Clear Direction for Vietnam
Real estate, stocks, bonds, bank deposits. The big picture is not as clear as one would hope for making sound investment decisions. It is easy to see that the US and Finnish stock markets have gone up for nearly a decade, which could indicate that the next 10-year stint could yield different returns. But this is where the picture gets murkier. A seasoned investor knows when stocks are cheap or expensive, but not even a stock market veteran knows how much the price of ‘expensive’ stock will rise or the price of ‘cheap’ stock will fall within a given time frame.
In interest rates, the traditional premise was that zero is the bottom, but even they have dipped into negative territory. Equity valuation levels and company-specific P/E ratios are of course easy to verify but predicting the right timing for an equity investment is much more difficult than before, taking into account today’s concerns about various macroeconomic, geopolitical and trade policy scenarios and their consequences.
The close-to-zero economic growth, public debt, the exhausted stimulus measures, the trade deal between US and China, potential stimulus measures by China, the EU’s trade deals, FED and ECB, and Brexit. We may also be facing long-term staggering in stock markets – for the next five years even – if there is no success in hiking interest rates, if the key economies cannot gather proper growth momentum, or bring about a substantial downturn and, as a result, a stock market crash. Even more so, if the most substantial improvement potential in listed companies’ profit margins is already behind us and the current valuation levels are reflected in the stock prices.
In Vietnam, the picture is pretty clear. The Vietnamese economy will grow at a solid rate for the next 10 years. The stock market will of course experience some hiccups from time to time, but the overall direction is upwards: at times, it will be the large caps carrying the index, at time the small ones, at times the dividend stocks, at times the growth companies, at times the banks, at times the consumer sector, at times the energy sector, and so on. The growth outlook for the Vietnamese economy translates into excellent earnings growth outlooks in all the country’s home market sectors. Stock markets sometimes tend to reward such long-term earnings growth expectations with substantial stock price hikes, as the equities would otherwise become undervalued. On top of all this, it is clear that the Vietnamese securities market will continue to become modernized and we will see substantial changes over the next few years.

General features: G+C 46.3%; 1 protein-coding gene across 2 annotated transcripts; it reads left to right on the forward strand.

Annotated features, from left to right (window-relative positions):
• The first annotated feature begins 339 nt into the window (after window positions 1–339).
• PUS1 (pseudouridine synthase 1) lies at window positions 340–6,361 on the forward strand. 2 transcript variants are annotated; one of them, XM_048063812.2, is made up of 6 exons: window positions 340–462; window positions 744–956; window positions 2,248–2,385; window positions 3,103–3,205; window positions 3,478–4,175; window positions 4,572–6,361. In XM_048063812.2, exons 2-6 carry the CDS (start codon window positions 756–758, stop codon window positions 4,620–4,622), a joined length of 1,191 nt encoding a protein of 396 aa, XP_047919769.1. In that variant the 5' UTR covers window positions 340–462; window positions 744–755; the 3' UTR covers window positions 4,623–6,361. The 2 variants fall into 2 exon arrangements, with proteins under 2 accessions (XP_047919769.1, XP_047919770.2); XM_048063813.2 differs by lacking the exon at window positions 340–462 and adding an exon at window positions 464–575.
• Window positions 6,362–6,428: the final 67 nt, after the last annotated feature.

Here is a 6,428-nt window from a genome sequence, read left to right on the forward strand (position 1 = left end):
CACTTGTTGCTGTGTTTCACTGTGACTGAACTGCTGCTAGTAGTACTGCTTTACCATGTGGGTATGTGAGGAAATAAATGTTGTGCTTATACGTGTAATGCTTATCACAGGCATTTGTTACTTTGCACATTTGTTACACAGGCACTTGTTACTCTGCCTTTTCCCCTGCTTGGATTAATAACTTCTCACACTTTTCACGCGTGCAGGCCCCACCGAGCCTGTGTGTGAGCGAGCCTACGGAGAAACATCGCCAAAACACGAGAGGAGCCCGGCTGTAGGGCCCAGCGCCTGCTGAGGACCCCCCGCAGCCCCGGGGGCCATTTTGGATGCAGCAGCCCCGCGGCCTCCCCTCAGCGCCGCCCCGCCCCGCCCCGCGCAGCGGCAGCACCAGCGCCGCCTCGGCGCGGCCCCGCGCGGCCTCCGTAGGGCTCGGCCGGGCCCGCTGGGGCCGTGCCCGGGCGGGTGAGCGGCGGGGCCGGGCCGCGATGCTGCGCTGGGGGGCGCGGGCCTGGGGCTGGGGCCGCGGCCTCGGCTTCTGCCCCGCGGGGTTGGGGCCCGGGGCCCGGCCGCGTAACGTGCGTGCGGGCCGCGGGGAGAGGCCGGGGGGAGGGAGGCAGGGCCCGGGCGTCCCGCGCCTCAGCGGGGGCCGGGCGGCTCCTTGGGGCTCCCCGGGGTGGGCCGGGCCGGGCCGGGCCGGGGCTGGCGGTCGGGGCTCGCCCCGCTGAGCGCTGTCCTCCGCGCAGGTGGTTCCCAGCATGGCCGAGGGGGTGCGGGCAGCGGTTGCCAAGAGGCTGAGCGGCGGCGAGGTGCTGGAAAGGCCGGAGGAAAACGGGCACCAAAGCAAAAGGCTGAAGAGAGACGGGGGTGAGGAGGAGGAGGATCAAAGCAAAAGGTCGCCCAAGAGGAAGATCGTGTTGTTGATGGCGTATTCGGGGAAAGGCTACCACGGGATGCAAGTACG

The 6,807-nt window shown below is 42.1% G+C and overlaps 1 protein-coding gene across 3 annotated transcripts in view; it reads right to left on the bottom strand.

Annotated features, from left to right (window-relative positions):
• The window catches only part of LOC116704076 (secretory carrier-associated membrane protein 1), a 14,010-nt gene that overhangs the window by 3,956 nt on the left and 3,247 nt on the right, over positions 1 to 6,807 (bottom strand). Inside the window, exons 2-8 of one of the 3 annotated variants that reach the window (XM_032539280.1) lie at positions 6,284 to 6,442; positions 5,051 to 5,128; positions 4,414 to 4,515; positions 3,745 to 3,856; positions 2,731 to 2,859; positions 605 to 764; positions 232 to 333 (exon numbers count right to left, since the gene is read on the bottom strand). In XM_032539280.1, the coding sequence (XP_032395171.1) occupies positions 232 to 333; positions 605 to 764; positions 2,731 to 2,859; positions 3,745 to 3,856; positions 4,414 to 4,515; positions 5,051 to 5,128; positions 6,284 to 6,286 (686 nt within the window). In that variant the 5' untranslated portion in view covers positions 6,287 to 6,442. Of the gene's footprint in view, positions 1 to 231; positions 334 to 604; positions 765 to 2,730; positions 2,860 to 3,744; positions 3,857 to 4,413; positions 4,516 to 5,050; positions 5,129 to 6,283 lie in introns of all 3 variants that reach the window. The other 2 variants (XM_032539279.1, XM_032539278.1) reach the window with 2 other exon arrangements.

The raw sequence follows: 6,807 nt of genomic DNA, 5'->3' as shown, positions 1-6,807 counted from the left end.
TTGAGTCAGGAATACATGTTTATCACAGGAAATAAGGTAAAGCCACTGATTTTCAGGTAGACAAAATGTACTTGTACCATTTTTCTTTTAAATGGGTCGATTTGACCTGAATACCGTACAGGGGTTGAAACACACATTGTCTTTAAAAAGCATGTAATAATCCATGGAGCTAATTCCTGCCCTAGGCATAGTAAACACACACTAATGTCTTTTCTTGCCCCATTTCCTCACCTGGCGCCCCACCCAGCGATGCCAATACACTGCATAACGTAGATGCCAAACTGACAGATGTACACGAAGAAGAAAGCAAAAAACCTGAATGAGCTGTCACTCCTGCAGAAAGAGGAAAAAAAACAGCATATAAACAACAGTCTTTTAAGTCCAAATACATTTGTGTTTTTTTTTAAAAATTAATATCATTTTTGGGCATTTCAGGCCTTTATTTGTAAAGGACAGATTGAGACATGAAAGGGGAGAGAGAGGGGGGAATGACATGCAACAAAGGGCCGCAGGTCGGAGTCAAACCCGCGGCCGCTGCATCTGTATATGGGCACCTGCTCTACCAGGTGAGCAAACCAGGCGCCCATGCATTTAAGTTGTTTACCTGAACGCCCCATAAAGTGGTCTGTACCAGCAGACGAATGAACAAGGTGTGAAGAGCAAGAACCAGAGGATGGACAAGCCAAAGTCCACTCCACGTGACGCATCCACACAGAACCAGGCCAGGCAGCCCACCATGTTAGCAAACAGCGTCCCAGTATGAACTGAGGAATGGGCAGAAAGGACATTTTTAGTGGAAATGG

The Vietnamese economy will double in size over the next decade. The Vietnamese will see their pay rise by 10% each year. The population of Vietnam will grow by 5.5 million every 3.5 years. The volume of car trade will grow 20 to 30% annually over the next 10 years. The fee-based income of Vietnamese banks currently amounts to 0.3% of the banks’ balance sheets; this figure will grow close to 1% over the next decade. Both Hanoi and Saigon will start up subway systems within 10 years. Hanoi will host the city’s first Formula 1 Grand Prix next year. The US president Donald Trump and the North Korean leader Kim Jong-Un will hold meetings in Hanoi this week, as will PYN Elite’s Portfolio Manager. Though for the Portfolio Manager, it will be strictly business with corporate executives.
The link below will take you to our analyst team’s summaries on sector-specific outlooks for the PYN Elite portfolio.
PYN ELITE KEY SECTORS